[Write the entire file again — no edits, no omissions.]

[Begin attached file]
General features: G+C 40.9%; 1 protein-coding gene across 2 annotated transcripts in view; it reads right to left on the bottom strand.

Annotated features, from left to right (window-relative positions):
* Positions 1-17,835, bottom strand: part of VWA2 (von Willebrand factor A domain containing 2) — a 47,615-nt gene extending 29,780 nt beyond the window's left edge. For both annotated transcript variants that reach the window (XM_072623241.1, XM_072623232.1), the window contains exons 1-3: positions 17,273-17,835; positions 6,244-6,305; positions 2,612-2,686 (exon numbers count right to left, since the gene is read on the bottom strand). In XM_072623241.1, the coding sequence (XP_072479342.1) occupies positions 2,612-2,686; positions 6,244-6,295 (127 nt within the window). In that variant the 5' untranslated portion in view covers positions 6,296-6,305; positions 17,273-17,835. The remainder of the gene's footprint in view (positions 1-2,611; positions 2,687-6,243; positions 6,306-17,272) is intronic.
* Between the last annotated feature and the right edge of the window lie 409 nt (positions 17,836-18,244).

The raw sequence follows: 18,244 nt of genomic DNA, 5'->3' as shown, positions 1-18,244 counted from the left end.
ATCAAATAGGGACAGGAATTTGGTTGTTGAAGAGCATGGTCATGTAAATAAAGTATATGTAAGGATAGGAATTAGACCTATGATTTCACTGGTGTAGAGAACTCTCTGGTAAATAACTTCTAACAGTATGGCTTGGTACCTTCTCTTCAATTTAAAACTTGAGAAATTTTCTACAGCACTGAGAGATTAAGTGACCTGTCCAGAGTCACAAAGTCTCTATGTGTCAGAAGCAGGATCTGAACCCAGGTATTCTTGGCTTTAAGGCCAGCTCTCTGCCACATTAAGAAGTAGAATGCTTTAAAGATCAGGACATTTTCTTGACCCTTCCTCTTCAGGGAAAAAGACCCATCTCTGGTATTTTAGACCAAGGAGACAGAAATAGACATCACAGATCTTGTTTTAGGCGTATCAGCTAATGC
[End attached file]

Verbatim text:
General features: G+C 40.9%; 1 protein-coding gene across 2 annotated transcripts in view; it reads right to left on the bottom strand.

Annotated features, from left to right (window-relative positions):
* Positions 1-17,835, bottom strand: part of VWA2 (von Willebrand factor A domain containing 2) — a 47,615-nt gene extending 29,780 nt beyond the window's left edge. For both annotated transcript variants that reach the window (XM_072623241.1, XM_072623232.1), the window contains exons 1-3: positions 17,273-17,835; positions 6,244-6,305; positions 2,612-2,686 (exon numbers count right to left, since the gene is read on the bottom strand). In XM_072623241.1, the coding sequence (XP_072479342.1) occupies positions 2,612-2,686; positions 6,244-6,295 (127 nt within the window). In that variant the 5' untranslated portion in view covers positions 6,296-6,305; positions 17,273-17,835. The remainder of the gene's footprint in view (positions 1-2,611; positions 2,687-6,243; positions 6,306-17,272) is intronic.
* Between the last annotated feature and the right edge of the window lie 409 nt (positions 17,836-18,244).

The raw sequence follows: 18,244 nt of genomic DNA, 5'->3' as shown, positions 1-18,244 counted from the left end.
ATCAAATAGGGACAGGAATTTGGTTGTTGAAGAGCATGGTCATGTAAATAAAGTATATGTAAGGATAGGAATTAGACCTATGATTTCACTGGTGTAGAGAACTCTCTGGTAAATAACTTCTAACAGTATGGCTTGGTACCTTCTCTTCAATTTAAAACTTGAGAAATTTTCTACAGCACTGAGAGATTAAGTGACCTGTCCAGAGTCACAAAGTCTCTATGTGTCAGAAGCAGGATCTGAACCCAGGTATTCTTGGCTTTAAGGCCAGCTCTCTGCCACATTAAGAAGTAGAATGCTTTAAAGATCAGGACATTTTCTTGACCCTTCCTCTTCAGGGAAAAAGACCCATCTCTGGTATTTTAGACCAAGGAGACAGAAATAGACATCACAGATCTTGTTTTAGGCGTATCAGCTAATGC